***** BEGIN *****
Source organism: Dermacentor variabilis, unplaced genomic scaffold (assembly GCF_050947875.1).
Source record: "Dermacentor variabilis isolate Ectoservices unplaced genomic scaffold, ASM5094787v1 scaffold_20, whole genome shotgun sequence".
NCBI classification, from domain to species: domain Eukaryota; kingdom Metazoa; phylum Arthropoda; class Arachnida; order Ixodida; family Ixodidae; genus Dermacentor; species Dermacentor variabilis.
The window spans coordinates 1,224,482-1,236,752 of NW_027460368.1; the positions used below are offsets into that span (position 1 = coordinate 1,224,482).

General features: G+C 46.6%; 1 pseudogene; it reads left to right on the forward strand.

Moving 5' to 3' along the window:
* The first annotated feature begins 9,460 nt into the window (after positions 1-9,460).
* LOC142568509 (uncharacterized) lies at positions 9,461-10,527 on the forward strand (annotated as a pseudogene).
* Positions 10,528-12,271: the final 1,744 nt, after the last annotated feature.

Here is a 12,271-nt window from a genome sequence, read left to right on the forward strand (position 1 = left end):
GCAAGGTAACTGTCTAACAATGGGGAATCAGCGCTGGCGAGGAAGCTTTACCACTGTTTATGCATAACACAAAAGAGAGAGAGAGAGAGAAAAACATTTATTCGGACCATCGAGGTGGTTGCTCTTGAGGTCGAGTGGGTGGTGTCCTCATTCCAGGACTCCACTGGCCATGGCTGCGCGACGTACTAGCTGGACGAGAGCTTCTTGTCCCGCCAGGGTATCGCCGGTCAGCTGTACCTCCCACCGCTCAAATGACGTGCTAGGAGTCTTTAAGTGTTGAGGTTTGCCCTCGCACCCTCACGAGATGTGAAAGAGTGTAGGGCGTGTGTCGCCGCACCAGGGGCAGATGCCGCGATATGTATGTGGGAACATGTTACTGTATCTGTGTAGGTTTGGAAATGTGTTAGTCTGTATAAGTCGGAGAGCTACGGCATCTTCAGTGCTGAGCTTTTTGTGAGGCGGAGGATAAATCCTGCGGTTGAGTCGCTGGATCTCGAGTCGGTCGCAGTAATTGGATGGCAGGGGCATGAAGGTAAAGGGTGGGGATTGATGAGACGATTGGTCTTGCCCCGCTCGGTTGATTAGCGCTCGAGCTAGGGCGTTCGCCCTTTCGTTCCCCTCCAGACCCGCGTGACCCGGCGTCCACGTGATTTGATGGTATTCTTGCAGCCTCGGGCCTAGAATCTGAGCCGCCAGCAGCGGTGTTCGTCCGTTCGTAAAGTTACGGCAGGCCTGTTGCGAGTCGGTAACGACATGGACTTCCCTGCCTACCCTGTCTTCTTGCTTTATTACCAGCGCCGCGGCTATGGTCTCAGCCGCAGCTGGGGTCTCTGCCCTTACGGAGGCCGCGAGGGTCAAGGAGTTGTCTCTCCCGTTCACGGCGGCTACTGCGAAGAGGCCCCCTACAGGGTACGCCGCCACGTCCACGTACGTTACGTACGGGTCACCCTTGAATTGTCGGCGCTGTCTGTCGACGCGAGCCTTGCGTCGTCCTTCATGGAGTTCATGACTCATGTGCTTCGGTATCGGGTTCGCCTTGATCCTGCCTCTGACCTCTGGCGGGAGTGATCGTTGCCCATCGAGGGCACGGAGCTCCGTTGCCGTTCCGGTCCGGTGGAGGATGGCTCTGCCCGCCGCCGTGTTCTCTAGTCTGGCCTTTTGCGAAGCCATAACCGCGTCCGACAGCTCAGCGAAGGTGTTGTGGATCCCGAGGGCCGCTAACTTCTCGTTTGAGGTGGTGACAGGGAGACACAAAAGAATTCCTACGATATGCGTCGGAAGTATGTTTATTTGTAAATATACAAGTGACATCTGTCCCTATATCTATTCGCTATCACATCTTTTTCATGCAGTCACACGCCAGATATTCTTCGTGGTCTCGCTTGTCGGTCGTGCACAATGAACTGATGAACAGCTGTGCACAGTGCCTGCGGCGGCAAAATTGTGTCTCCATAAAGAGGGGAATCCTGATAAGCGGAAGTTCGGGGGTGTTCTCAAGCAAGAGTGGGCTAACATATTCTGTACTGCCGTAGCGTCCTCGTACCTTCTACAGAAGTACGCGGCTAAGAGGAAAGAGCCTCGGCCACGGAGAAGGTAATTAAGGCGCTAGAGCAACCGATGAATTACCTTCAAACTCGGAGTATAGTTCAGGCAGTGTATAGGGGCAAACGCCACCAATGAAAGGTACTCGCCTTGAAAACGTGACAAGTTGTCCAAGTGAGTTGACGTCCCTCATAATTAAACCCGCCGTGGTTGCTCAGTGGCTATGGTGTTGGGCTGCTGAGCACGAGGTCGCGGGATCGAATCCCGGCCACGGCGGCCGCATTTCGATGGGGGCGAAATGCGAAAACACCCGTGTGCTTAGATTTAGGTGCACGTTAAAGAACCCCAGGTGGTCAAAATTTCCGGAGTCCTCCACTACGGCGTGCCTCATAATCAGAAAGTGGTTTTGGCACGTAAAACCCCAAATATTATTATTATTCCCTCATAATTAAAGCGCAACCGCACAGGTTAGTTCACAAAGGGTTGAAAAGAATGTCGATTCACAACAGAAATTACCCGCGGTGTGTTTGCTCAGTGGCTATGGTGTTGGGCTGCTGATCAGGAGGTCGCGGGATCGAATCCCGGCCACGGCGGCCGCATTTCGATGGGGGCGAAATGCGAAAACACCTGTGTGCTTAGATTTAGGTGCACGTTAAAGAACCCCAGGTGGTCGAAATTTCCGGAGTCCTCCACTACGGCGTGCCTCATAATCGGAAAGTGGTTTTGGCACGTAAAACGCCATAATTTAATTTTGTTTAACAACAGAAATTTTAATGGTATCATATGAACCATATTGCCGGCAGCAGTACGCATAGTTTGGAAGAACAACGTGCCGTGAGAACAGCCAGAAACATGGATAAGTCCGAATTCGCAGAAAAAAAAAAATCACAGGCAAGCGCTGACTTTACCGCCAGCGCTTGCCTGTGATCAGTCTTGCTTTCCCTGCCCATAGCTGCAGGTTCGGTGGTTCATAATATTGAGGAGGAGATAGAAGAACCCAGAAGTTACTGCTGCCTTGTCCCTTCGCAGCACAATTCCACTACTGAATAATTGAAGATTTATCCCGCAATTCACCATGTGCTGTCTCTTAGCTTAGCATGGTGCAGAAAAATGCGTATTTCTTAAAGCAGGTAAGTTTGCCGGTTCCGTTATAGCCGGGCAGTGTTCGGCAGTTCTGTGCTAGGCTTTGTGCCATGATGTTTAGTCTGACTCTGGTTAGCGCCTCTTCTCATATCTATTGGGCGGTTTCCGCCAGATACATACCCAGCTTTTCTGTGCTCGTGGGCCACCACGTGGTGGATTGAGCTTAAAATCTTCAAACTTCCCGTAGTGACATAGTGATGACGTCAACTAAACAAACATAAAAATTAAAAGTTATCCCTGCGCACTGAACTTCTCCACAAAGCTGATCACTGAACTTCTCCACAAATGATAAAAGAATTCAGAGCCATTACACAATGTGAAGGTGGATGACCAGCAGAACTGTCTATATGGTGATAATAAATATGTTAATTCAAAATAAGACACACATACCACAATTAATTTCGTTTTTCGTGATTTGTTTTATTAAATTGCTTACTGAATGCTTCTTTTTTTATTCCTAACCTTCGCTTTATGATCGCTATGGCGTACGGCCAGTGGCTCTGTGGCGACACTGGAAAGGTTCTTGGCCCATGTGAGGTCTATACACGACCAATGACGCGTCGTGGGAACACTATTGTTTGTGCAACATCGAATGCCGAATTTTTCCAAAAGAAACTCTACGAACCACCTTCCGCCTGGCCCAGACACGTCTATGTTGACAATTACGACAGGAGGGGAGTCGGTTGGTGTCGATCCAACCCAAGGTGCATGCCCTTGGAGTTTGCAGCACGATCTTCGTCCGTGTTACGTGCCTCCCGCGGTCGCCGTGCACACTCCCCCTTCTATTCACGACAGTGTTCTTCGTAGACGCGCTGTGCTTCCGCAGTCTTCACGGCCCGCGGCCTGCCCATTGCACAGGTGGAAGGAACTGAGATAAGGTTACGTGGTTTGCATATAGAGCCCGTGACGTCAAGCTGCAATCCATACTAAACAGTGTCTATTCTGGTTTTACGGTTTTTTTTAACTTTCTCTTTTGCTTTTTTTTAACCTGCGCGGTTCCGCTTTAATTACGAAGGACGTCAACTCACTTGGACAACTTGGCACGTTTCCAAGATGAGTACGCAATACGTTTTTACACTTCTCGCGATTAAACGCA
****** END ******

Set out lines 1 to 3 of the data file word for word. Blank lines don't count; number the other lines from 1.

Source organism: Dermacentor variabilis, unplaced genomic scaffold (assembly GCF_050947875.1).
Source record: "Dermacentor variabilis isolate Ectoservices unplaced genomic scaffold, ASM5094787v1 scaffold_20, whole genome shotgun sequence".
NCBI classification, from domain to species: domain Eukaryota; kingdom Metazoa; phylum Arthropoda; class Arachnida; order Ixodida; family Ixodidae; genus Dermacentor; species Dermacentor variabilis.